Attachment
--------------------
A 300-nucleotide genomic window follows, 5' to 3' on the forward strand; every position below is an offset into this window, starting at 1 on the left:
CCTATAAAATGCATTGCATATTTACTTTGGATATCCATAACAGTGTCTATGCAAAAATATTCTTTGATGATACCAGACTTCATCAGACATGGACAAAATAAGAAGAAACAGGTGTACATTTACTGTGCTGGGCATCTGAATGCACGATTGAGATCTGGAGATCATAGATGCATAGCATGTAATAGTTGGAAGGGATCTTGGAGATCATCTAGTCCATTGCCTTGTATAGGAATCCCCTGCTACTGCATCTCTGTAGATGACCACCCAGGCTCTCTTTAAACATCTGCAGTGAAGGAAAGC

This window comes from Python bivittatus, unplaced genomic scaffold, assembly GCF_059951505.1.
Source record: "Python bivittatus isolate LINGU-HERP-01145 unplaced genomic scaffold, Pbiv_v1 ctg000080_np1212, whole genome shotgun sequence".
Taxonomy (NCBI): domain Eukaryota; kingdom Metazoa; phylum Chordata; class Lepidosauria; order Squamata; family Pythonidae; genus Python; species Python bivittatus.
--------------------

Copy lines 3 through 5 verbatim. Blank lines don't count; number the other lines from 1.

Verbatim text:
This window comes from Python bivittatus, unplaced genomic scaffold, assembly GCF_059951505.1.
Source record: "Python bivittatus isolate LINGU-HERP-01145 unplaced genomic scaffold, Pbiv_v1 ctg000080_np1212, whole genome shotgun sequence".
Taxonomy (NCBI): domain Eukaryota; kingdom Metazoa; phylum Chordata; class Lepidosauria; order Squamata; family Pythonidae; genus Python; species Python bivittatus.